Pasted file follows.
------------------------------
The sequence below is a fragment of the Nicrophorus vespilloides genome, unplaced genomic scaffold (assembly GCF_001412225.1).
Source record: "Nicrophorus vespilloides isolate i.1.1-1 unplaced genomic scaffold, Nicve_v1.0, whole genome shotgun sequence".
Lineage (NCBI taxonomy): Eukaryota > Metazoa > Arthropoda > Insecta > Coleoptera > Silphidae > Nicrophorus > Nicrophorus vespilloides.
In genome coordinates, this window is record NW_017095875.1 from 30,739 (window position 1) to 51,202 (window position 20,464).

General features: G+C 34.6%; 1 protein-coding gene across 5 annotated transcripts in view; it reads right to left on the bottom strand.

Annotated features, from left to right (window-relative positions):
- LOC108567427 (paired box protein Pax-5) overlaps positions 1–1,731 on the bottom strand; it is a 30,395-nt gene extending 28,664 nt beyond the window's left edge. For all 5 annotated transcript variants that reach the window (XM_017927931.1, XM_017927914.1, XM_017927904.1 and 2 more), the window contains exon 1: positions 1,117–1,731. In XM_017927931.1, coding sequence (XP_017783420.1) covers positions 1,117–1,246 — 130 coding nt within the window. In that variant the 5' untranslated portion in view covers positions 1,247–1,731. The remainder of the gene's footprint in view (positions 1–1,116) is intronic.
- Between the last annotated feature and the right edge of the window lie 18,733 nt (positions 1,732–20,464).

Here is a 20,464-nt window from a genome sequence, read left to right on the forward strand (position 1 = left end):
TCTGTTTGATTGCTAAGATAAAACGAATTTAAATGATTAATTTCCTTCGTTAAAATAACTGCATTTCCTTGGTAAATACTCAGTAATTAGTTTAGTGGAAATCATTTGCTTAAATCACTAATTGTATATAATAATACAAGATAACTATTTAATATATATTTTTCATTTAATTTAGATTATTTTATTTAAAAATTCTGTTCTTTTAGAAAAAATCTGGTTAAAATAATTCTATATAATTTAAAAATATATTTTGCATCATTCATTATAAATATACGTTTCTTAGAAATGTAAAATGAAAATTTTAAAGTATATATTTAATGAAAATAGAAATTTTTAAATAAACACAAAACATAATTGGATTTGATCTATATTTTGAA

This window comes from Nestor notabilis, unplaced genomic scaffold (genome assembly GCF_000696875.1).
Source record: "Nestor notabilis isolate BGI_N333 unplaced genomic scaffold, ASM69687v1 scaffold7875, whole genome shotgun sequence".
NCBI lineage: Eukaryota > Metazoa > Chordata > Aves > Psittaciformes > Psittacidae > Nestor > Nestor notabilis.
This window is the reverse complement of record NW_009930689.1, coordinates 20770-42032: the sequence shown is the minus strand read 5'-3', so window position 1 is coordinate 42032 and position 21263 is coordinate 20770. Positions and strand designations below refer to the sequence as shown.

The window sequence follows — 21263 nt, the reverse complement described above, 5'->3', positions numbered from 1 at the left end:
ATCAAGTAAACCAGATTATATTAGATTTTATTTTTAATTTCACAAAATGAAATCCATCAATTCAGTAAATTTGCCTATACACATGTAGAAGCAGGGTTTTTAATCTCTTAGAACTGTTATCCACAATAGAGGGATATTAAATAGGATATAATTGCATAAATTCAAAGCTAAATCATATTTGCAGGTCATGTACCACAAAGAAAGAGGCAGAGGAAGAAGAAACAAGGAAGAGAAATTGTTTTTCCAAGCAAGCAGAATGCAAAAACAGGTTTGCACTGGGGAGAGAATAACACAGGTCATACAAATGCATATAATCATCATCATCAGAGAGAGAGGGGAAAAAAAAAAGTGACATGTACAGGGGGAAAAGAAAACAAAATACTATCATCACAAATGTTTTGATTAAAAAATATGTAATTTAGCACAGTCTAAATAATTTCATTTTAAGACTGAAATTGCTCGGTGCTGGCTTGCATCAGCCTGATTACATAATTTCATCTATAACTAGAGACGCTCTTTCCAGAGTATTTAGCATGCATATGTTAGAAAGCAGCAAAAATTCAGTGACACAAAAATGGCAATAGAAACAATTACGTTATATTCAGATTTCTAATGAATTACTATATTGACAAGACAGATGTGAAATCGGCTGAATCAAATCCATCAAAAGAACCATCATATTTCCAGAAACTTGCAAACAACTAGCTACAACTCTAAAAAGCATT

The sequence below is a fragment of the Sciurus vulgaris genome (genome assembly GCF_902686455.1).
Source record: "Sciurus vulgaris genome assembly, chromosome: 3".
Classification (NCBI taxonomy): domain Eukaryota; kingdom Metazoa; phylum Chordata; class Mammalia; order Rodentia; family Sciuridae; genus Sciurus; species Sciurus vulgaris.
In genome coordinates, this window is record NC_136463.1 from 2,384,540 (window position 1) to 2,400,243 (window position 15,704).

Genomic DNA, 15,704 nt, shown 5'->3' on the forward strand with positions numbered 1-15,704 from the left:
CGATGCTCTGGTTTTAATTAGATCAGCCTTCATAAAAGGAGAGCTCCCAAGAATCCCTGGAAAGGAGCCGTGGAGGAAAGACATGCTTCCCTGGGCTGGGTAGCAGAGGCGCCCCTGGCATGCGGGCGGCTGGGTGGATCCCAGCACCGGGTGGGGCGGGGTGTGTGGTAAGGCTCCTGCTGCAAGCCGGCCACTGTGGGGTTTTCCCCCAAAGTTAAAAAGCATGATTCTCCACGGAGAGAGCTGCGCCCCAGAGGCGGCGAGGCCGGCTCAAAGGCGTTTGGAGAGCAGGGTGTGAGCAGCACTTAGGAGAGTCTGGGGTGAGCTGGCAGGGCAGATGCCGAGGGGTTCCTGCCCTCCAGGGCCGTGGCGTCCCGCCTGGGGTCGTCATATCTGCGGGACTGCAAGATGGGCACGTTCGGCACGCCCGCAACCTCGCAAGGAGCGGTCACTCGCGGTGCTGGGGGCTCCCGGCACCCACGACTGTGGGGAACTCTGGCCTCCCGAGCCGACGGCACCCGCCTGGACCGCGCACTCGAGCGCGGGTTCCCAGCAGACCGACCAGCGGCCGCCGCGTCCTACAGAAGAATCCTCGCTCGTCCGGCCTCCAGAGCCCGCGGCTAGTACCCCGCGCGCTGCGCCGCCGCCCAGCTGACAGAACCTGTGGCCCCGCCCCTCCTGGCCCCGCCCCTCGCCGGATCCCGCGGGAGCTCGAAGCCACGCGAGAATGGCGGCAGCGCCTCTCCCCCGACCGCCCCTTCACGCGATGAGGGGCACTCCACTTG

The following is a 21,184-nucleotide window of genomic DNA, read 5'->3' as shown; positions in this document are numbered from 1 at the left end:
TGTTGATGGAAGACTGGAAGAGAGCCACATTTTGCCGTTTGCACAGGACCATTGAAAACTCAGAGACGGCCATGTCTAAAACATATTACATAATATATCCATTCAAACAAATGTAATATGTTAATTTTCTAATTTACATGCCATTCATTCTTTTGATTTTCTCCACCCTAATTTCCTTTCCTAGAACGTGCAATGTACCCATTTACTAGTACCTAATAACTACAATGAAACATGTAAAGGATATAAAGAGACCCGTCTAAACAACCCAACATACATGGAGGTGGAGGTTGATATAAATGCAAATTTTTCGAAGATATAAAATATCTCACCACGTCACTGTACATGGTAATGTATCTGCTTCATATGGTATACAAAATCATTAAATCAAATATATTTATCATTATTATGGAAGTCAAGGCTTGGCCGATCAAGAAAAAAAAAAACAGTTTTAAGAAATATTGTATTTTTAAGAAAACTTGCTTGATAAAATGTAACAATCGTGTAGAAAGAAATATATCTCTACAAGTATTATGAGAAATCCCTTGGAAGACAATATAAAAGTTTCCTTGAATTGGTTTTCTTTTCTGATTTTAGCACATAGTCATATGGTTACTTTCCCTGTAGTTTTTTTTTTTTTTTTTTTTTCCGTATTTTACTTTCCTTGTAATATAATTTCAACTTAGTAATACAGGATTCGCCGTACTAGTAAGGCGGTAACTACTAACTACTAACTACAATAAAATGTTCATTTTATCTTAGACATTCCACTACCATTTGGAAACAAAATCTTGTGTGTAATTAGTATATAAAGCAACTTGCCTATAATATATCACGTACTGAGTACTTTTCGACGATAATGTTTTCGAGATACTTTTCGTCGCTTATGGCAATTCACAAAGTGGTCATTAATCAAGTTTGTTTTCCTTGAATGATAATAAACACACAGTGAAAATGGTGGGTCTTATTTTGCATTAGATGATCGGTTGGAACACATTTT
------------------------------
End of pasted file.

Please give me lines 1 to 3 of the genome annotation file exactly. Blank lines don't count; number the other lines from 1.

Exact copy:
The sequence below is a fragment of the Nicrophorus vespilloides genome, unplaced genomic scaffold (assembly GCF_001412225.1).
Source record: "Nicrophorus vespilloides isolate i.1.1-1 unplaced genomic scaffold, Nicve_v1.0, whole genome shotgun sequence".
Lineage (NCBI taxonomy): Eukaryota > Metazoa > Arthropoda > Insecta > Coleoptera > Silphidae > Nicrophorus > Nicrophorus vespilloides.